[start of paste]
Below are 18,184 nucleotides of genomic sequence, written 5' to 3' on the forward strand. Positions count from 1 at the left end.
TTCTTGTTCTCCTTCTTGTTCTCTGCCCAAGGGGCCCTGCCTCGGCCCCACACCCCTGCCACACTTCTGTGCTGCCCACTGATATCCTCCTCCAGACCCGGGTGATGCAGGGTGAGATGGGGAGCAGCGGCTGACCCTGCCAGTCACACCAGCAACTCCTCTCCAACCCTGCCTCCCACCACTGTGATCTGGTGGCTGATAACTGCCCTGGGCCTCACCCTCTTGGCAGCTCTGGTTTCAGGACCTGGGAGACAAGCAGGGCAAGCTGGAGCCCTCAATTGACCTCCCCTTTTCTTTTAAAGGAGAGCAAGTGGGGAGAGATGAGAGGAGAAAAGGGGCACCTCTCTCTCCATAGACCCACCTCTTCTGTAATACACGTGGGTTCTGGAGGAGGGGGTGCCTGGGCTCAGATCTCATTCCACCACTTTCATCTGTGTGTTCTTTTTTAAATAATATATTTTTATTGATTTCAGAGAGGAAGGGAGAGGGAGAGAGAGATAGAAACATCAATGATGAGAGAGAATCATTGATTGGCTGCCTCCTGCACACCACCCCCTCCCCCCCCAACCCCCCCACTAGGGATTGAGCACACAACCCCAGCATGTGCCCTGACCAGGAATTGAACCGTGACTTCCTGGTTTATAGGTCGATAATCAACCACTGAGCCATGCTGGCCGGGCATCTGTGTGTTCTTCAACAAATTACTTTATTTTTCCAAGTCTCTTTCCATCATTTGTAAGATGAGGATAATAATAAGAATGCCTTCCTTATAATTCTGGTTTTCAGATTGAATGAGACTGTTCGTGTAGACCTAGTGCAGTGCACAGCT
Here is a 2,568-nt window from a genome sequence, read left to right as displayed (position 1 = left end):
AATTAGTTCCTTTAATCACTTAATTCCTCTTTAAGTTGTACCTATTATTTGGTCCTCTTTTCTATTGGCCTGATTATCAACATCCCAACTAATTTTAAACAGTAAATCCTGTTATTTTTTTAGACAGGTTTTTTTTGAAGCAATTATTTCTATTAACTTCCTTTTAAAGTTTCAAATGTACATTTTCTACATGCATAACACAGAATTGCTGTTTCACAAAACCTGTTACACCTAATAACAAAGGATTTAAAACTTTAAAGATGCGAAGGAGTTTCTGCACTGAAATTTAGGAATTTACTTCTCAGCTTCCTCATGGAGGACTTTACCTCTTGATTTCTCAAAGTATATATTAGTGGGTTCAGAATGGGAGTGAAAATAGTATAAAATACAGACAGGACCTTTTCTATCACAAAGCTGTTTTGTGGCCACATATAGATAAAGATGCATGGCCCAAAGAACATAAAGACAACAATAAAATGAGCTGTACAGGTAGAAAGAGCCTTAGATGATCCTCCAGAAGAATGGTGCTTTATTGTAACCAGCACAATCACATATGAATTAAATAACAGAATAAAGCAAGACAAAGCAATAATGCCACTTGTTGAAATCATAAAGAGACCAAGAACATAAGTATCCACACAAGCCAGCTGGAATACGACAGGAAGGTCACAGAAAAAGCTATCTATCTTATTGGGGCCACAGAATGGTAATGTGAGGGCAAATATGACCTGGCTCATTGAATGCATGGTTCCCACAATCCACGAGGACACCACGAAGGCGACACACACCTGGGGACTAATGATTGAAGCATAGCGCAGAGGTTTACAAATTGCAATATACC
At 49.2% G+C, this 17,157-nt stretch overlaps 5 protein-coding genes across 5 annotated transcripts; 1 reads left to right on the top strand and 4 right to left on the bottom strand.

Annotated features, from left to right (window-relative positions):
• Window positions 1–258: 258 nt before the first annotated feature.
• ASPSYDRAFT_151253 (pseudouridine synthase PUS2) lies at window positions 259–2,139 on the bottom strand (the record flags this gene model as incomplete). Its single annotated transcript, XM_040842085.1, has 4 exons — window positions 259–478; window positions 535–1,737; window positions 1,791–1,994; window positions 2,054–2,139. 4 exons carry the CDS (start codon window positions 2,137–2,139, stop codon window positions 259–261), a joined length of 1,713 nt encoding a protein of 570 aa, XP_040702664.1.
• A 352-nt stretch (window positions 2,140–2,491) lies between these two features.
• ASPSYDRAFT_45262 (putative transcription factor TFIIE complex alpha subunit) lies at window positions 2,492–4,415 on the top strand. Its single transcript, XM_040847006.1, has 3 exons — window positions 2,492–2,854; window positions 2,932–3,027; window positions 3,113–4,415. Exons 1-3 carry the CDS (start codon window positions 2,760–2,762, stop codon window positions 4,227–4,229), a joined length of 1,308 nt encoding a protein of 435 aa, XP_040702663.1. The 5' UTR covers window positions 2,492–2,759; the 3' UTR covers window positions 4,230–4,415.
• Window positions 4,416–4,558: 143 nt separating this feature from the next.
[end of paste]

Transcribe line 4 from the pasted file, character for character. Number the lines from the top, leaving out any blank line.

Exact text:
AATTAGTTCCTTTAATCACTTAATTCCTCTTTAAGTTGTACCTATTATTTGGTCCTCTTTTCTATTGGCCTGATTATCAACATCCCAACTAATTTTAAACAGTAAATCCTGTTATTTTTTTAGACAGGTTTTTTTTGAAGCAATTATTTCTATTAACTTCCTTTTAAAGTTTCAAATGTACATTTTCTACATGCATAACACAGAATTGCTGTTTCACAAAACCTGTTACACCTAATAACAAAGGATTTAAAACTTTAAAGATGCGAAGGAGTTTCTGCACTGAAATTTAGGAATTTACTTCTCAGCTTCCTCATGGAGGACTTTACCTCTTGATTTCTCAAAGTATATATTAGTGGGTTCAGAATGGGAGTGAAAATAGTATAAAATACAGACAGGACCTTTTCTATCACAAAGCTGTTTTGTGGCCACATATAGATAAAGATGCATGGCCCAAAGAACATAAAGACAACAATAAAATGAGCTGTACAGGTAGAAAGAGCCTTAGATGATCCTCCAGAAGAATGGTGCTTTATTGTAACCAGCACAATCACATATGAATTAAATAACAGAATAAAGCAAGACAAAGCAATAATGCCACTTGTTGAAATCATAAAGAGACCAAGAACATAAGTATCCACACAAGCCAGCTGGAATACGACAGGAAGGTCACAGAAAAAGCTATCTATCTTATTGGGGCCACAGAATGGTAATGTGAGGGCAAATATGACCTGGCTCATTGAATGCATGGTTCCCACAATCCACGAGGACACCACGAAGGCGACACACACCTGGGGACTAATGATTGAAGCATAGCGCAGAGGTTTACAAATTGCAATATACC